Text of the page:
This is not the shop the bus took me past, but it was very similar, and actually rather larger & probably more important that this one. And it was painted all over in white paint, with bold black lettering advertising: MELOX, PULBIS, MELOX MARVELS, MELOMIX, and above all, the marvellous CRUCKLES – whatever they were!
At the age of 11 or 12, they were merely interesting words, and were forgotten about for decades at a time. But one day, perhaps 16 or 18 years ago, MELOX bubbled up in my memory, so I googled it. This will amaze you I’m sure, but the only on-line reference I could find to MELOX in 2003, was from the notebook of a plane-spotter, who, in the early 1960s, had seen a light plane take off from a small airfield in East Anglia, towing a banner that said: MELOX. It would doubtless have flown up & down east coast seaside resorts, its banner advertising MELOX, which was most likely a brand of pet food. This will seem quaint to young people who may read it, that a small aeroplane would fly about, advertising a product, and people would say: ‘Oh look! That plane is advertising MELOX. I must get some at once for Bonzo, as a special treat!’ No they didn’t, & it was a stupid sentence to write anyway, I agree.
Now; a few weeks ago, I was taking images of old jazz venues in Birmingham – mostly pubs of course – and stumbled across THIS:
These old premises in Milk Street, just off Digbeth, have been restored & are used by Birningham City University, who have evidently restored these old painted adverts that had probably faded almost completely. So back home, we googled Melox &c again & there is now an immense number of hits, such is the expansion of the web in the last 15 years or so. Melox was simply a brand of Animal & Pet foods, and the Pulbis & Cruckles were other types of feed. Melox was based in London & at one time had a Warrant to supply animal feeds to the Royal family. You can even get repro. enamel signs for Melox products! There are lots of images of ‘Ghost Signs’ on Flickr, including this one before it was repainted.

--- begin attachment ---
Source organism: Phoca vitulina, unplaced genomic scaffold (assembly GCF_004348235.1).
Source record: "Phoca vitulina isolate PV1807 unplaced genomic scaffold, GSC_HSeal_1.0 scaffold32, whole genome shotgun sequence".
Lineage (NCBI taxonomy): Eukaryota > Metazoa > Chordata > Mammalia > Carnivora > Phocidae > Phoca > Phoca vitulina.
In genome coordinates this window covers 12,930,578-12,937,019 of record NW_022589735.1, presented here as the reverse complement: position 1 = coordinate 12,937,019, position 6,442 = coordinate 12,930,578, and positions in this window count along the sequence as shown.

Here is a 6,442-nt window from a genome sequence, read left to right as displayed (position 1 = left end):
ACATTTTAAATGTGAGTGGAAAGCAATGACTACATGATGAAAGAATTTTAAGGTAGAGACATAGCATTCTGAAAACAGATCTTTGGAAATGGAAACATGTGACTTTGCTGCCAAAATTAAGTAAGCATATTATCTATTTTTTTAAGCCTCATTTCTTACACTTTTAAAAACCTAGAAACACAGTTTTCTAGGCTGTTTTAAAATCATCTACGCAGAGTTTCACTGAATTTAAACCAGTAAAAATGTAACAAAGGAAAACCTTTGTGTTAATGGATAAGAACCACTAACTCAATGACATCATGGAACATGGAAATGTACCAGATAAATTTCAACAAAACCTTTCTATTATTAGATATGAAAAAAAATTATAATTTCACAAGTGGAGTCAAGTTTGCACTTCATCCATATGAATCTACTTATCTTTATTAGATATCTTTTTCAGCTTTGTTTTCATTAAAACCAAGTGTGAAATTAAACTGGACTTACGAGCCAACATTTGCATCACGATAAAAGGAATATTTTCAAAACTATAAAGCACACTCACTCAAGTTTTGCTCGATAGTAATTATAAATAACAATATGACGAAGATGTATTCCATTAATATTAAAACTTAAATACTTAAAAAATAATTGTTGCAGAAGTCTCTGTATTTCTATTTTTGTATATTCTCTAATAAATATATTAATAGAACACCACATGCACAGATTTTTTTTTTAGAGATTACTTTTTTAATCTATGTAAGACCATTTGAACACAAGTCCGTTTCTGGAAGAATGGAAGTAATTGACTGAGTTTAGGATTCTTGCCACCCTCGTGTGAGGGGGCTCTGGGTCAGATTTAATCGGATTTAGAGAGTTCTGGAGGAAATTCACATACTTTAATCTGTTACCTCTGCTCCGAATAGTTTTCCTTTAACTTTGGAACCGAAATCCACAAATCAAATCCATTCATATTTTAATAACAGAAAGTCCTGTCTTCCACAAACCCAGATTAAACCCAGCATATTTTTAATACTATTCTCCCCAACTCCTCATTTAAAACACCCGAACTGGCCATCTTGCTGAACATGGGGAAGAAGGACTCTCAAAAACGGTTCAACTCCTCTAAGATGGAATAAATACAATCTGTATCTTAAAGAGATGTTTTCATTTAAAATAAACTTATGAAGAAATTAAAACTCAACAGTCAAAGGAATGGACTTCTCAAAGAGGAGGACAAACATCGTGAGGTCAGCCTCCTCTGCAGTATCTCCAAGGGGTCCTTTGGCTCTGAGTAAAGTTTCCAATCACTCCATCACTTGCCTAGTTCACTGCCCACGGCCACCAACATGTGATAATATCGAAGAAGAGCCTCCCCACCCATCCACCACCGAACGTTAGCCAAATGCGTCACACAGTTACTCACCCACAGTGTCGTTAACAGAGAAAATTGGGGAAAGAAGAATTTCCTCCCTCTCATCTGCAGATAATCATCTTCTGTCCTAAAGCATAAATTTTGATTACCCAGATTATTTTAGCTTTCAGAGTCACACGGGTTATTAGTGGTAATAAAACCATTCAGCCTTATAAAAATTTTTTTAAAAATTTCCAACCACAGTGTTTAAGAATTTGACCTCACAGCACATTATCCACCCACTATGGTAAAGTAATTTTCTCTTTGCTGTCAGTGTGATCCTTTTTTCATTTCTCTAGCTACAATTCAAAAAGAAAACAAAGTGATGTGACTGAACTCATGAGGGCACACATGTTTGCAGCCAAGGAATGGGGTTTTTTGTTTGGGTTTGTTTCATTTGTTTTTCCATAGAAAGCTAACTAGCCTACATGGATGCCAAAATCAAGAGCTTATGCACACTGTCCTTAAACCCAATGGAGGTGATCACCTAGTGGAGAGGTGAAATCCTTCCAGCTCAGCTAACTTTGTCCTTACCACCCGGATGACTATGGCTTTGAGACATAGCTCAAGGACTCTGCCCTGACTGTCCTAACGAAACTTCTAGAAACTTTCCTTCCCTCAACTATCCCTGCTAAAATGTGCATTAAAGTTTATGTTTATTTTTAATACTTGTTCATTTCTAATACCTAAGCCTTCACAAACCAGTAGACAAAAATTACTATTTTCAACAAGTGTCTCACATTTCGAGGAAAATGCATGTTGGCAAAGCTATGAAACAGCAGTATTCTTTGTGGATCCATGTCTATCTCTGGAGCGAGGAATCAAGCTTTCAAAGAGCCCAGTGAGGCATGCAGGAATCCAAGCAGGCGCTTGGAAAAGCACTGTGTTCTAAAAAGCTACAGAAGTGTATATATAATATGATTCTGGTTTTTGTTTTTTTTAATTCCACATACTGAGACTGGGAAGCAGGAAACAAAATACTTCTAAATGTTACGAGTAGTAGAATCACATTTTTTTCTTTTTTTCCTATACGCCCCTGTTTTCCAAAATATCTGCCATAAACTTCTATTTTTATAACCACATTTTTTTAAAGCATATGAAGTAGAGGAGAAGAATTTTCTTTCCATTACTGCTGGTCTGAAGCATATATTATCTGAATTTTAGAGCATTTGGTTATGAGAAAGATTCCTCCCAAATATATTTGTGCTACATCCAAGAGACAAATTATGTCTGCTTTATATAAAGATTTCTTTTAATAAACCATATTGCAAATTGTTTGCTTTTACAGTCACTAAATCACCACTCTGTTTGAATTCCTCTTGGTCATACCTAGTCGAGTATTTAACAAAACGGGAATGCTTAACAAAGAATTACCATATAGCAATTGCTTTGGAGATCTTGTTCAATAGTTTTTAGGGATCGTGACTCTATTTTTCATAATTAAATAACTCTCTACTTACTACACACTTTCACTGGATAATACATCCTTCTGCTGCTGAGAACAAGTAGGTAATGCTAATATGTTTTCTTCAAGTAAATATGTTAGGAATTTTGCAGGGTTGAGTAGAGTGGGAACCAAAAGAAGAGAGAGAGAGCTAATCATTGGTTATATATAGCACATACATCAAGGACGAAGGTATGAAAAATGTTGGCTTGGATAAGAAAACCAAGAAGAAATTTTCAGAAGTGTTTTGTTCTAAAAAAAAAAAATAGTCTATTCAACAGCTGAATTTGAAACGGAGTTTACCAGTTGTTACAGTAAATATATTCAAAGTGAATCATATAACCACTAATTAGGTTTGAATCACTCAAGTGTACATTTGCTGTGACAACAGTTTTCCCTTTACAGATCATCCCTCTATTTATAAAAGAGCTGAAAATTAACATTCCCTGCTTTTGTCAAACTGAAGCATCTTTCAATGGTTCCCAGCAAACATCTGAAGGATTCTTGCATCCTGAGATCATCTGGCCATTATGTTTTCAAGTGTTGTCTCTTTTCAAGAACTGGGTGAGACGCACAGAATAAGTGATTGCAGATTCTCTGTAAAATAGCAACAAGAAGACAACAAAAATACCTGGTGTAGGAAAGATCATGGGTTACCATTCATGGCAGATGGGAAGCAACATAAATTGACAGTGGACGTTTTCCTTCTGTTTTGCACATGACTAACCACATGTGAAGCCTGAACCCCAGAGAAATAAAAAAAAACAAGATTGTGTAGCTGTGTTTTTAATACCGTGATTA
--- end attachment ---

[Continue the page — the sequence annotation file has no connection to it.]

We were in Milk Street because we had photographed the junction of Digbeth & Milk Street. Why? Because ‘Digbeth & Milk Street’ is the title of a jazz piano solo recorded by Birmingham jazz pianist Ray Foxley. He recorded it in London on 26th June 1949, along with other trio and band sides for the Tempo Label.
“Digbeth & Milk Street.”
The band (Ray Foxley’s Levee Ramblers) made 9 sides that day. Three were piano solos – Ray’s own compositions; another a trio with clarinet, piano & drums, the other sides were the full 6 piece band, however one title, ‘Weary Blues’ was not issued. I used to have three of the four discs, but never had ‘Digbeth & Milk Street’. Will have to start looking & get it up here, I think! Street names, and the junction of two streets, were often used in the U.S.A. for Jazz titles. ’29th & Dearborn’
Photo taken by yours truly in Chicago around 2005.
comes to mind, as does ’35th & Calumet’, both intersections in Chicago, where famous jazz spots were located, so what better than ‘Digbeth & Milk Street’? It’s very near the Digbeth Civic Hall, which was a very important jazz venue in Brum in the 1950s & 60s.
Anyway, in the meantime, here is just the label of another Ray Foxley Tempo:
In the meantime, if you like, you could check out www.brumtradjazz.co.uk – you’ll find lots of images of Birmingham Traditional Jazz musicians, hand-bills &c from the 1950s to the present day.